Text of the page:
AAAS Board Chair Geraldine Richmond is among the AAAS fellows honored at the White House on 19 May. | White House
Eleven AAAS fellows were among the 17 scientists, engineers, and inventors bestowed the nation’s highest honor for scientific achievement and innovation as recipients of this year’s National Medal of Science or National Medal of Technology and Innovation at a 19 May White House ceremony.
“These scientific laureates exemplify the American spirit and ingenuity that have enriched our society and the global community in profound and lasting ways,” President Barack Obama said in a statement. “Their ambition and accomplishments are an inspiration to the next generation pursuing careers in the essential fields of science, technology, engineering, and math.”
The annual awards are considered the most prestigious honor that can be earned by the nation’s top scientists and inventors. The National Medal of Science has recognized outstanding contributions to science and engineering since 1962. The National Science Foundation administers the program for the White House.
The National Medal of Technology and Innovation was created in 1980 to credit “those who have made lasting contributions to America’s competitiveness, quality of life, and helped strengthen the nation’s technological workforce,” a White House statement said. The Department of Commerce’s Patent and Trademark Office administers the innovation award program.
The president receives nominations for the National Medal of Science from a panel of leading scientists selected for their expertise and contributions to the field. An independent committee of distinguished individuals from both the public and private sectors present recommendations to the president for the National Medal of Technology and Innovation.
Of the 17 individuals honored, the AAAS fellows are:
Armand Paul Alivisatos of the University of California at Berkeley and the Lawrence Berkeley National Lab was awarded the National Medal of Science for his contributions to the field of nanoscience, particularly the development of nanocrystals, a building block of nanotechnologies.
Michael Artin of the Massachusetts Institute of Technology was awarded the National Medal of Science for his leadership in modern algebraic geometry, citing three bodies of work in: étale cohomology; algebraic approximation of formal solutions of equations; and non-commutative algebraic geometry.
Stanley Falkow of the Stanford University School of Medicine was awarded the National Medal of Science for his contributions to the understanding of how microbes cause disease and fend off antibiotics as well as his role in creating the field of molecular microbial pathogenesis.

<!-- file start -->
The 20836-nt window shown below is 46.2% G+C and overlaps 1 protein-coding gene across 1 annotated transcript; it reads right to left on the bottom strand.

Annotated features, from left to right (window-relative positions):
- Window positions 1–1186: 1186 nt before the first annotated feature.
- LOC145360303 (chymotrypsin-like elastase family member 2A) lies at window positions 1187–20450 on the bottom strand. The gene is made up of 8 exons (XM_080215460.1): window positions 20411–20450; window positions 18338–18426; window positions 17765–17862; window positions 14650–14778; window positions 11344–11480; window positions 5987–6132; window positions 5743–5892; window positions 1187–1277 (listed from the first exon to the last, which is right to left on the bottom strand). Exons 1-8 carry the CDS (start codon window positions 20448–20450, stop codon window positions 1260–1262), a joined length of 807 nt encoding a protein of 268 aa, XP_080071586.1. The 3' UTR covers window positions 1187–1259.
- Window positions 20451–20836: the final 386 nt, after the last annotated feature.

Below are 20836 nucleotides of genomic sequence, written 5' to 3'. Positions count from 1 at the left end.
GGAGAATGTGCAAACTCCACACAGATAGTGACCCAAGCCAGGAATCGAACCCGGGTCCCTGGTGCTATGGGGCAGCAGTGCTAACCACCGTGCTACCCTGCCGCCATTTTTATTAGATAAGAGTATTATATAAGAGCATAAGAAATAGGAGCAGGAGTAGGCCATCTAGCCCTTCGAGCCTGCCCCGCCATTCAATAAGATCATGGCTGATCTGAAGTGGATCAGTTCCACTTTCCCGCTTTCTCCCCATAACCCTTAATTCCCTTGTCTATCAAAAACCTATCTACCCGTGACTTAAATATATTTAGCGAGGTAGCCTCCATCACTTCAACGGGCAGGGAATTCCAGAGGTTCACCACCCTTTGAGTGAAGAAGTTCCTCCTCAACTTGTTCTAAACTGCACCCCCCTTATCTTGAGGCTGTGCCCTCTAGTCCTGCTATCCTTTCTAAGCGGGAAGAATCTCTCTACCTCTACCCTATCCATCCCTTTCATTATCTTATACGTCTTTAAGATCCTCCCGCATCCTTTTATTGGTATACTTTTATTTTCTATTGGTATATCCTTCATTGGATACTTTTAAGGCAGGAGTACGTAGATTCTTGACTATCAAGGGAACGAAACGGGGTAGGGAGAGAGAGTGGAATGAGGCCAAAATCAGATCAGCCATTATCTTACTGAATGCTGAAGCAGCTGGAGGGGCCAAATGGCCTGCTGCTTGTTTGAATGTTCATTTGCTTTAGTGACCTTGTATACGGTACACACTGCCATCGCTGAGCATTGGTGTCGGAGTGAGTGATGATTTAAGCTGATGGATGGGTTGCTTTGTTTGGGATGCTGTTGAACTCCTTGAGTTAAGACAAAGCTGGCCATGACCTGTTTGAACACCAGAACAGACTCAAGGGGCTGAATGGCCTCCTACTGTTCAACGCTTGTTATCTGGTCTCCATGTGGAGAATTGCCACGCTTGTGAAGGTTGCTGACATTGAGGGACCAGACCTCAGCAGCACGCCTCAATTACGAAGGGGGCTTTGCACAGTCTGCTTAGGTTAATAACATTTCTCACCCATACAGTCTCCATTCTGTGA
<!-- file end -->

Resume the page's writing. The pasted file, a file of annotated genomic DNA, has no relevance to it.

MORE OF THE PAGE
Shirley Ann Jackson of the Rensselaer Polytechnic Institute was awarded the National Medal of Science for her work in condensed matter physics and particle physics as well as her public policy achievements and mentorship in science. Jackson served as AAAS president in 2004-2005 and chair of AAAS’ Board of Directors in 2005-2006.
Rakesh K. Jain of Harvard Medical School and Massachusetts General Hospital was awarded the National Medal of Science for his research leveraging both engineering and oncology and resulting discoveries that led to the development and use of drugs for treating cancer and other diseases.
Mary-Claire King of the University of Washington was awarded the National Medal of Science for her contributions to human genetics. Her work contributed to AAAS efforts to develop genetic methods to match children of “disappeared” victims of human rights abuses with their grandparents, an innovation that has helped reunite more than 100 families in Argentina.
Simon Levin of Princeton University was awarded the National Medal of Science for his leadership in the field of environmental science and contributions to multiple disciplines including ecology, environmental economics and applied mathematics.
Geraldine Richmond of the University of Oregon was awarded the National Medal of Science for “landmark discoveries” of the molecular characteristics of water surfaces. Richmond also was recognized for her efforts to promote women in science. She served as AAAS president February 2015-February 2016 and currently serves as the chair of the AAAS Board of Directors.
Joseph DeSimone of the University of North Carolina at Chapel Hill, the North Carolina State University, and Carbon3D was awarded the National Medal of Technology and Innovation for his work in the field of material science.
Arthur Gossard of the University of California, Santa Barbara was awarded the National Medal of Technology and Innovation for his creation and application of artificially structured quantum materials used in semiconductor device technology.
Cato T. Laurencin of the University of Connecticut was awarded the National Medal of Technology and Innovation for his work in the engineering of musculoskeletal tissues and for his work promoting diversity in the sciences.